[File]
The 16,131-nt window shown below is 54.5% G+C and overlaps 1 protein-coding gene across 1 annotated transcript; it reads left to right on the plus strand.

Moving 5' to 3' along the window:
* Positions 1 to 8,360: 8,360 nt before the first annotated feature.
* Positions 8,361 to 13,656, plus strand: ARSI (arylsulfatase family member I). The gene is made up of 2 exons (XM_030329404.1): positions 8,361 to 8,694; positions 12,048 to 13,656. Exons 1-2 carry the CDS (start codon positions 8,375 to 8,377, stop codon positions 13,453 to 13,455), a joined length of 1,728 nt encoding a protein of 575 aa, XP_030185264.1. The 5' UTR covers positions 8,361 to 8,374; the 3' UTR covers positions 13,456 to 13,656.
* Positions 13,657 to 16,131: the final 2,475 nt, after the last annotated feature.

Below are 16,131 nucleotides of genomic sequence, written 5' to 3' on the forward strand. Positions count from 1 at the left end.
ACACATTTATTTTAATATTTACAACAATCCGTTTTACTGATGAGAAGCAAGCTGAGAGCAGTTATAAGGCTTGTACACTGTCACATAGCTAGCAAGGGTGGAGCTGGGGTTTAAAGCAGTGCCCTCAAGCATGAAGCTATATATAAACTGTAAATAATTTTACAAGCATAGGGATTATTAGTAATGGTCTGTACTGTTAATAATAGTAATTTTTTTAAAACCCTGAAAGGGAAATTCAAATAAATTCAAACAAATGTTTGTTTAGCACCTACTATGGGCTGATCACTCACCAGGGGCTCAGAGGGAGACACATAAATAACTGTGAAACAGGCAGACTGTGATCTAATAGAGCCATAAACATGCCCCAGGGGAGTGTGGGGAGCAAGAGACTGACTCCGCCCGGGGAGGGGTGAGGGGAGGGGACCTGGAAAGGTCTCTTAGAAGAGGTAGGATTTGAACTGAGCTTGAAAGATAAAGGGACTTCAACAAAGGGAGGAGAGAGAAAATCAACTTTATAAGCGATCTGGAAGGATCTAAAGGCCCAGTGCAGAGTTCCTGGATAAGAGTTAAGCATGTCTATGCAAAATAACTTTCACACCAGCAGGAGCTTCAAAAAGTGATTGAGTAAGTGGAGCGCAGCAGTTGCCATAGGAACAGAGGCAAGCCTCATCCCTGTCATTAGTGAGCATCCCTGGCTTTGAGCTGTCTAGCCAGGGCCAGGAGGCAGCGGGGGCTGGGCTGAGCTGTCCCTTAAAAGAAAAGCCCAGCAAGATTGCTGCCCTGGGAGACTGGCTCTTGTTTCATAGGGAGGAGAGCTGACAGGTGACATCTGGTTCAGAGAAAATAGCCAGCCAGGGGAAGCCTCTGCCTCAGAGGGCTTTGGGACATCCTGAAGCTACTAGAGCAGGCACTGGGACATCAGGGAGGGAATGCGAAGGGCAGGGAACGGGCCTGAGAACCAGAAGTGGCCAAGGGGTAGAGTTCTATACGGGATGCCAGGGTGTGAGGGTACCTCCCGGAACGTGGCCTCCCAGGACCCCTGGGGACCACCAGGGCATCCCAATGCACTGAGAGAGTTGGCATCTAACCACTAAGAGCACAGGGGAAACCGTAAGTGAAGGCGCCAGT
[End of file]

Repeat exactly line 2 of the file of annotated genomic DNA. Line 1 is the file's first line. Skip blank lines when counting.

Moving 5' to 3' along the window: